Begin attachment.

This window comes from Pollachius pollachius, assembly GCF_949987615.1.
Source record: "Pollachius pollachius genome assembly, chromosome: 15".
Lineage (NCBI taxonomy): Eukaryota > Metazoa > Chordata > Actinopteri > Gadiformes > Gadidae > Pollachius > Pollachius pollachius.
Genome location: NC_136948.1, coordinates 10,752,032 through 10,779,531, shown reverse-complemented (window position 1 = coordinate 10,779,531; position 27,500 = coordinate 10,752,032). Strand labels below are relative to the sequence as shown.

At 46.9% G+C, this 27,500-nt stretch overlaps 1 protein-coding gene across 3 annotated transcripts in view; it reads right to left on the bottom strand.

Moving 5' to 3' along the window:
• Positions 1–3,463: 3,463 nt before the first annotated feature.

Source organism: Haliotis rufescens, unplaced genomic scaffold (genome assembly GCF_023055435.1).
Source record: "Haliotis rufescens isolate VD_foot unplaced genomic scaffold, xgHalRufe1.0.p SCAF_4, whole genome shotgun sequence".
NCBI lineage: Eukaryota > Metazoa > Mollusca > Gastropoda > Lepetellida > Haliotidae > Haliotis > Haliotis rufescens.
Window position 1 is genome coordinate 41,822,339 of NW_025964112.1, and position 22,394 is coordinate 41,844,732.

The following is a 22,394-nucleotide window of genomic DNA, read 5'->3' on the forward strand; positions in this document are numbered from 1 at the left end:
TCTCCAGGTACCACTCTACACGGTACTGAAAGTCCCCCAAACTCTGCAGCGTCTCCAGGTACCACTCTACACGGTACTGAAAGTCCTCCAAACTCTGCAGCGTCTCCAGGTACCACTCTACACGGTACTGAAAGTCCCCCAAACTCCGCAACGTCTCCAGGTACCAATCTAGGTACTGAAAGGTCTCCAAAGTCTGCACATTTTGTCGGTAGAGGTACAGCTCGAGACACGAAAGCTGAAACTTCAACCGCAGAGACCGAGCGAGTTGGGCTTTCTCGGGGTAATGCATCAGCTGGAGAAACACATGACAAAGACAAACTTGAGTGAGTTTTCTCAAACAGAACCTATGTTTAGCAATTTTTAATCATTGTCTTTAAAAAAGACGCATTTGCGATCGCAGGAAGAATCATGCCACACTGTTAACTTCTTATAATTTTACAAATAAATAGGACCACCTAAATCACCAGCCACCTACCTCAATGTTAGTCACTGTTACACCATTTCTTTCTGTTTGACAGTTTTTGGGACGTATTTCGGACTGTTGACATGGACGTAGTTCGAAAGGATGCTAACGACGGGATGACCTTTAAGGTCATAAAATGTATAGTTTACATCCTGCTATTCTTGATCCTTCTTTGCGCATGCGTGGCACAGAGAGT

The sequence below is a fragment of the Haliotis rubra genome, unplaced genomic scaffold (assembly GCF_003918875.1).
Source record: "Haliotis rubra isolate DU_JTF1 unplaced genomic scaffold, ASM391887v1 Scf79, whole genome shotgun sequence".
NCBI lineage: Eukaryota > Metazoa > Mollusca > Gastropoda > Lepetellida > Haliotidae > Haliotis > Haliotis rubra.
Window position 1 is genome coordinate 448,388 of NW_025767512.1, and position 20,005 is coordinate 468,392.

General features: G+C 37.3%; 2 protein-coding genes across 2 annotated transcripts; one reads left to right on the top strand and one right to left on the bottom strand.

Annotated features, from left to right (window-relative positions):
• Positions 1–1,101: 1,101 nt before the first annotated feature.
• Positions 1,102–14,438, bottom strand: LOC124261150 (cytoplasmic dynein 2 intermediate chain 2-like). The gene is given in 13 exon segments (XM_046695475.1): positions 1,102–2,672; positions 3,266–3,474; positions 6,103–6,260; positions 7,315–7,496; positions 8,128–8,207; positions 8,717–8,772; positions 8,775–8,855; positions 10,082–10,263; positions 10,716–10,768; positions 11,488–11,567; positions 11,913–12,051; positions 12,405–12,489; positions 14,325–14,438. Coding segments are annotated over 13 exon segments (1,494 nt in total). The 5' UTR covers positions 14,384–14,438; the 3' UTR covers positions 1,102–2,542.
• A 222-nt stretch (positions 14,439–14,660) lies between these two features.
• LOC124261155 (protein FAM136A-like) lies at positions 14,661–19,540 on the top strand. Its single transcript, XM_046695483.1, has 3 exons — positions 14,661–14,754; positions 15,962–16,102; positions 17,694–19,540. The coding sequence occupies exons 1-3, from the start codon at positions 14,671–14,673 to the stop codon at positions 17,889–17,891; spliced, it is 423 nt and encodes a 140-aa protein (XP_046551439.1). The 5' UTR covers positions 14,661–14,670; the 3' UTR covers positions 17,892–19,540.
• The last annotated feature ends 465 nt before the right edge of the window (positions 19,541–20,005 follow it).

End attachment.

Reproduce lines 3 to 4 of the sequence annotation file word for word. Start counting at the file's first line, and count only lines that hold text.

Lineage (NCBI taxonomy): Eukaryota > Metazoa > Chordata > Actinopteri > Gadiformes > Gadidae > Pollachius > Pollachius pollachius.
Genome location: NC_136948.1, coordinates 10,752,032 through 10,779,531, shown reverse-complemented (window position 1 = coordinate 10,779,531; position 27,500 = coordinate 10,752,032). Strand labels below are relative to the sequence as shown.